7 June 2021

Why you don’t need 8 hours of sleep at all, but at least 7 hours is recommended

 

By Ree Meertens and Merijn van de Laar

 

About a decade ago, sleep was the realm of sleep clinicians and psychologists. Sleep clinicians were concerning themselves with sleep-related diseases, like sleep apnea and narcolepsy. Psychologists were mostly interested in insomnia, and were developing effective non-pharmacological therapies for sleeplessness further.

At least 7 hours of sleep

This resulted in a need for clear recommendations to the general public about optimal sleep duration.  Independently, two US expert panels did extensive systematic reviews[1]. They discussed evidence of epidemiological studies, lab studies, and experimental field studies. One expert panel reached consensus about 7-9 hours sleep being recommended for people aged 18 to 65, and 7-8 hours for those over 65. Children and adolescents should sleep more, adolescents for example 8-10 hours.

The other expert panel recommended at least 7 hours of sleep for adults aged 18-60. An upper limit for sleep duration was not defined. Although long sleep duration (>9 hours) is related to mortality and disease, a substantial amount of experts thought this was probably due to residual confounding. This seemed likely as plausible biological pathways for long sleep being physiologically harmful were lacking.

Both expert panels could not reach consensus about whether a sleep duration of 6 hours is adequate. In the panel that evaluated the evidence for ages 18 to 65, there was disagreement about whether 6 hours of sleep is appropriate for some disease categories (e.g. cardiovascular health, 6 hours was appropriate according to part of the experts), but not for others (e.g. metabolic disease, for which 6 hours consensually was judged not appropriate).  Part of the experts of the other expert panel judged that 6 hours of sleep was adequate in general, and it was stated that 6-10 hours of sleep might be appropriate for some people 18-60.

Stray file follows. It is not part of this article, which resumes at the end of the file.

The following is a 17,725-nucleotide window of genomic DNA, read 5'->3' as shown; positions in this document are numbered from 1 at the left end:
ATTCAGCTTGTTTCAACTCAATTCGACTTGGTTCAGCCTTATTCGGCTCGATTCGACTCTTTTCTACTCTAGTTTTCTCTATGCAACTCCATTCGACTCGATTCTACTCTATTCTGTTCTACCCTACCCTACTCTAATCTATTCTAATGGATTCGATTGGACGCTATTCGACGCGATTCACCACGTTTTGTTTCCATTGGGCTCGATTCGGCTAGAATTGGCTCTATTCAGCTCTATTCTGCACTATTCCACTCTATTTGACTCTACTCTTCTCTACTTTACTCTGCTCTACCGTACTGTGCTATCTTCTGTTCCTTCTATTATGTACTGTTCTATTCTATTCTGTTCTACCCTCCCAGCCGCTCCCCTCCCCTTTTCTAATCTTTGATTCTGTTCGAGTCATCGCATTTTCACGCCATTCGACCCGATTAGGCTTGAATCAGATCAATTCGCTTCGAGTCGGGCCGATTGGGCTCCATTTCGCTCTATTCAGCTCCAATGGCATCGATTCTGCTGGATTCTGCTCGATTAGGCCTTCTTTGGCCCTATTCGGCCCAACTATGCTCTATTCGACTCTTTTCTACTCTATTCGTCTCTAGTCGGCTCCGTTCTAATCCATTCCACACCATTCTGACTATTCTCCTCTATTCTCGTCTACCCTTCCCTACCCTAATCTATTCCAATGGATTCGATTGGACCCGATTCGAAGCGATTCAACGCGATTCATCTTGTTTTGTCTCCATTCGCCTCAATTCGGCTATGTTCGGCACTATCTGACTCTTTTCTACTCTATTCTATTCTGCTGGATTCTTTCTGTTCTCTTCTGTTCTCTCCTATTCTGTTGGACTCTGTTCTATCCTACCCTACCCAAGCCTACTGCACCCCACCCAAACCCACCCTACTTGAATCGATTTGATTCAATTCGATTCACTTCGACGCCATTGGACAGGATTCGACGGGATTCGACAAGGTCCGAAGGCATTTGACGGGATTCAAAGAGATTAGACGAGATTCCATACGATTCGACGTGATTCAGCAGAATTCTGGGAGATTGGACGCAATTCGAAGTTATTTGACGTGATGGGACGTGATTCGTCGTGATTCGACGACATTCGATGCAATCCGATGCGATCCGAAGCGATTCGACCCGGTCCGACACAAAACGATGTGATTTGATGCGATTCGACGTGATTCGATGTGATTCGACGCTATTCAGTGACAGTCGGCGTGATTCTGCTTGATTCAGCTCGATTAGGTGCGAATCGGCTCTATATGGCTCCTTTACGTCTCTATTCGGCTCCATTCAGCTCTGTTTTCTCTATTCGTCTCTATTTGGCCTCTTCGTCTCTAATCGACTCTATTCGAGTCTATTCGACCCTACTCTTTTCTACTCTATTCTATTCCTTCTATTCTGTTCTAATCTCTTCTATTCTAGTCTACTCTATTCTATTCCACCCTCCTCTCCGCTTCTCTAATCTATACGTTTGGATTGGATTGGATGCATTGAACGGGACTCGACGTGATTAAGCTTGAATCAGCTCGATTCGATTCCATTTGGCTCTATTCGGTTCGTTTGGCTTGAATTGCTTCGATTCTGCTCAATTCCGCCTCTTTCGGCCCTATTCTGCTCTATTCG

Written by:

Dr. Ree Meertens is associate professor Health Promotion (RL Promoting Health and Personalised Care)

Dr. Merijn van de Laar is Deputy Head of the General Practitioner Training Programme and sleep researcher. He recently wrote the book "Slapen als een oermens".

Focus on sleep quality

So to be safe, ‘at least seven hours of shut-eye’ seems the recommendation. However, there is another side to the story. For a lot of people who sleep less than 7 hours, it is not their own choice. They try to have a good night’s sleep, but they simply don’t succeed. It is estimated that about 20% of the Dutch population experiences trouble sleeping.  For them, the recommendation that they should sleep more than 7 hours may just result in lying awake longer, more stress, more sleeplessness, and even mental complaints.

Furthermore, sleep duration and sleep quality are strongly related. People who report short sleep are often also bad sleepers, and worse sleep quality is also associated with worse health outcomes. A good advice on sleep duration therefore has to incorporate sleep quality as well.

The recommendation ‘seven hours or more’, may also lead to confusion while the NHG preferred treatment for insomnia (Cognitive Behavioral Therapy for Insomnia) first focuses on sleep quality, and not on sleep quantity. So, therapists who treat insomniacs, first try to optimize sleep quality by restricting bed times, they stress that one can function well on little sleep (e.g. 4.5 to 5 hours of good quality sleep).

How confusing..

A picture of somebody not able to sleep.

This of course complicates communication to the general public. Expert A says that 7 hours or more is recommended, while expert B says that 5 hours is appropriate. And then there is expert C, saying that you cannot give any advice to the general public at all, as sleep is so individual.

This kind of complication is relatively new to the healthy lifestyle field, due to sleep being only partly under voluntary control. Also, sleep is extremely multifaceted, encompassing sleep quality, sleep quantity and sleep timing as important factors to be taken into account. Furthermore, the complication may be related to sleep being ‘the new kid on the block’ in public health. Not all sleep experts are used to giving this kind of lifestyle advice to the general population. It is never really sure that a certain lifestyle recommendation (e.g. ‘eat two pieces of fruit daily’) holds for an individual. He might insist that he does well on one fruit a week, and he may be right. But nevertheless the best advice for us to give (and for him to follow) is ‘two fruits a day’.

Sleep is very important. For (almost) everything

So, a good sleep recommendation will take a few lines, instead of one. The recommendation needs to take into account sleep quality and sleep timing, as well as sleep duration.

Let’s work on that.

To be sure, there is one issue where sleep experts of the various flocks don’t have different point of views about: Sleep is very important. For (almost) everything.

[1] Watson, NF et al., 2015, http://dx.doi.org/10.5665/sleep.4886, Hirshkowitz, M et al. (2015), http://dx.doi.org/10.1016/j.sleh.2015.10.004, see also Chaput J-P et al. (2020) https://doi.org/10.1139/apnm-2020-0034